In college, I went with my boyfriend to a formal dinner-dance. I showed up at his parents’ house wearing a strapless satin dress so shiny it made you squint, earrings the size of a donut and hair in a mullet with electrified spikes shooting out the top of my head. Around my neck hung fifteen necklaces that made me look like a cross between a Christmas tree and Mrs. T. My entire body was so tan I could have made a belt. Sad part was, I thought I looked hot. I was sure of it. Even when my boyfriend’s mother gave me the what-the-hell-is-that look, I was certain she had social anxiety and trouble expressing joy.

In my roaring 20’s, my friend Leora and I turned crank phone calling into a sport. We routinely called our old boyfriends at 3 a.m. I would begin with a Lily-Tomlin-one-ringy-dingy voice: “Hello [old boyfriend’s name], this is Mrs. Trowbridge from the Thayer Public Library. I’m sorry to bother you at such a late hour but see, we’re doing inventory and apparently you have an overdue book. It’s called, ‘The Birds and The Bees by Dr. Ruth.’ Do you have the book?” They figured out it was me in very little time, so I had no choice but to ask the $10,000 question: “Are you still thinking about me?” I was surprised to hear that they weren’t. Not that I believed that.

When I turned 31, I went to London for 10 days to interview at three ad agencies. I was determined to live there. I had never traveled alone, and certainly never shut my mouth for that long. It was a daunting feat – more the shutting up part than the actual travel. I spent every day walking the city, alive with wonder. My stupidity kicked in around the ninth day. Coming out of a movie in Piccadilly Circus, a man with a Middle Eastern accent approached me.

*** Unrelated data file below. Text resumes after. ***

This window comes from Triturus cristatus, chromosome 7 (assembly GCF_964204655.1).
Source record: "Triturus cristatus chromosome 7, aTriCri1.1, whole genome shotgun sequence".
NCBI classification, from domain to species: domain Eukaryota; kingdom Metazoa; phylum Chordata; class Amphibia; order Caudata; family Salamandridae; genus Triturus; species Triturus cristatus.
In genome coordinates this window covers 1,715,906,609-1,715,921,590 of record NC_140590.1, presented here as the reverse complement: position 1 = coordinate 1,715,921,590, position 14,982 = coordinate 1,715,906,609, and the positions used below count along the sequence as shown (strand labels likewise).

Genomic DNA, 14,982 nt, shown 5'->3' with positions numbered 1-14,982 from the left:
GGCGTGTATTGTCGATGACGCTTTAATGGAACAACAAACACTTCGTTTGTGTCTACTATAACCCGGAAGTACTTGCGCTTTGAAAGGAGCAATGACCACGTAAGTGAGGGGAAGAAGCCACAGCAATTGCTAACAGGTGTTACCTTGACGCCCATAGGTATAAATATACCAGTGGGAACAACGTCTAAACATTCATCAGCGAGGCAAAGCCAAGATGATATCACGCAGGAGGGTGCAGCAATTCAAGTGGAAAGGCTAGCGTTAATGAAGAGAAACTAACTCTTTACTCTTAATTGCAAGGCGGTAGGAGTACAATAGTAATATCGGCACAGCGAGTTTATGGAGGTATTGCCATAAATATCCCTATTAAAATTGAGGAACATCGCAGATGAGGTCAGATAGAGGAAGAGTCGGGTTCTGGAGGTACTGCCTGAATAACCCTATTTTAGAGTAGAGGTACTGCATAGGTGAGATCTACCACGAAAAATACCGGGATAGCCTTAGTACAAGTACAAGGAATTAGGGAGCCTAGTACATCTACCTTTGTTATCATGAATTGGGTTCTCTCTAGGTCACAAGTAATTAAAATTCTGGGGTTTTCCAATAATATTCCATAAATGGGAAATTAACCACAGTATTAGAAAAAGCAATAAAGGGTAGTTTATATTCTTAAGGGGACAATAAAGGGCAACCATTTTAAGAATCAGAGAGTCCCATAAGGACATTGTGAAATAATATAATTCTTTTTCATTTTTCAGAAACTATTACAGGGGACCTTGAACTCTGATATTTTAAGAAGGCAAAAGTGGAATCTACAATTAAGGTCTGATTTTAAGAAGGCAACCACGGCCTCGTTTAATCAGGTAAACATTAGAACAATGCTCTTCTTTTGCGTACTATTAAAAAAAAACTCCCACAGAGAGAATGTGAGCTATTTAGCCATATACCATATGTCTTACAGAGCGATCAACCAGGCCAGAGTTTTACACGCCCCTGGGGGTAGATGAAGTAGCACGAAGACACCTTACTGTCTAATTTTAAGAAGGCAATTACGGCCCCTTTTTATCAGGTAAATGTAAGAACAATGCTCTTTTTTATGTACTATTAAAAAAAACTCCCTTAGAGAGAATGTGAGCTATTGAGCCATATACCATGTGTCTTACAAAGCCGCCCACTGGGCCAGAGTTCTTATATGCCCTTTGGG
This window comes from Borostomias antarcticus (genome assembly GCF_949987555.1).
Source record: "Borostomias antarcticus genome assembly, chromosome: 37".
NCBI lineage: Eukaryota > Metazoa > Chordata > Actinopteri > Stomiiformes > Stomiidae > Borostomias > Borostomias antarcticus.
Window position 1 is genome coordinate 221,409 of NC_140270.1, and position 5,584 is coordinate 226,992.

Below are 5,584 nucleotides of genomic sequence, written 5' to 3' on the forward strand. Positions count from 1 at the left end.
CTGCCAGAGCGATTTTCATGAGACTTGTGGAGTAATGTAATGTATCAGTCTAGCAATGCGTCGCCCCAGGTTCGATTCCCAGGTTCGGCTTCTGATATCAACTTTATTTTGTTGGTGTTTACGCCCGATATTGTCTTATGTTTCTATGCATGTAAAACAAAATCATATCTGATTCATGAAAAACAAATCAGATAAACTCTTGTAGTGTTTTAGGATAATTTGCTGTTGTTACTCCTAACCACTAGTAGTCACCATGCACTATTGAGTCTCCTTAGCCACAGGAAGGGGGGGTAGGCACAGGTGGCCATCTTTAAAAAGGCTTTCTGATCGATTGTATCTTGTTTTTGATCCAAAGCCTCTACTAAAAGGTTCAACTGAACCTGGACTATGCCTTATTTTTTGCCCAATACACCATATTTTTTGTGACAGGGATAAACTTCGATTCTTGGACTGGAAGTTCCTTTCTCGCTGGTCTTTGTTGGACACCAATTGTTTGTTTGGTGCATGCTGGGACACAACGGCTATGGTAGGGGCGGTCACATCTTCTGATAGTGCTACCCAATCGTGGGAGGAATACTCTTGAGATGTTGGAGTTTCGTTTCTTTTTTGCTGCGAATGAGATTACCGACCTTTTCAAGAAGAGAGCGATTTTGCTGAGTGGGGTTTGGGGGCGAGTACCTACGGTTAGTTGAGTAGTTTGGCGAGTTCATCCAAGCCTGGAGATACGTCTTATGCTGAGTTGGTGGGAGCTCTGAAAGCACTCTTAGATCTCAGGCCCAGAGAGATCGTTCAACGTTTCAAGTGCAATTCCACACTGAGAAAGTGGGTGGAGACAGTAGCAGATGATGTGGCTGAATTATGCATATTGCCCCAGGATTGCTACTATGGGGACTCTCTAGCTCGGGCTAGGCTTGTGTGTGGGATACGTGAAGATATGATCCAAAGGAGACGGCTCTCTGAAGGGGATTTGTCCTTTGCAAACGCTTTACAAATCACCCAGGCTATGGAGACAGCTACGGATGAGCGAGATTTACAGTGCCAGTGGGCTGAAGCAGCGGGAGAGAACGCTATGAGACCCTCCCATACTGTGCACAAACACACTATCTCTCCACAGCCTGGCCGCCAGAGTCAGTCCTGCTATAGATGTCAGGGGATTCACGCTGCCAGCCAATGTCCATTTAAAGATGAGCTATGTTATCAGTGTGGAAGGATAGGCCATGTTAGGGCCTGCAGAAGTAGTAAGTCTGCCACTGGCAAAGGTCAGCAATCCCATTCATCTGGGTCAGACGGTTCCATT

“Excuse me, but are you Australian?” he asked.

“No, I’m American. But my mother was born in Australia,” I said. Suddenly, “Ali” and I were walking and talking. After nine days of virtual silence, I was wild for conversation.

It was dinner time. He asked me to join him at a Spanish restaurant. Before I thought it through, I was drinking Sangria and answering a barrage of questions. He took pictures of me and asked the waiter to take one of the two of us. Flattery and sweet wine canceled my judgment. We moved to hear Flamenco guitarists in another room. People were dancing. Another man asked me to dance and as I accepted, I felt a hard tug on my arm.

“SIT down,” Ali demanded.

“No!” I said.

He grabbed me again and tried to pull me to the door. I yanked my arm away and ran to the restroom. A group of young Spanish women were applying lipstick. I asked for their help and they ushered me out of the restaurant in a large pack.

Now in my 40’s, I try to play it safe. Having kids makes most people’s winding path a little straighter. It certainly did mine. Someday I will tell my kids about the mistakes I made along the way. In the meantime, I will try to step back, as my mother did, as they make their own. I do believe that our lunatic cringe moments are there to teach us something our elders have been trying to impress upon us since we could walk: to think before we act. What a concept.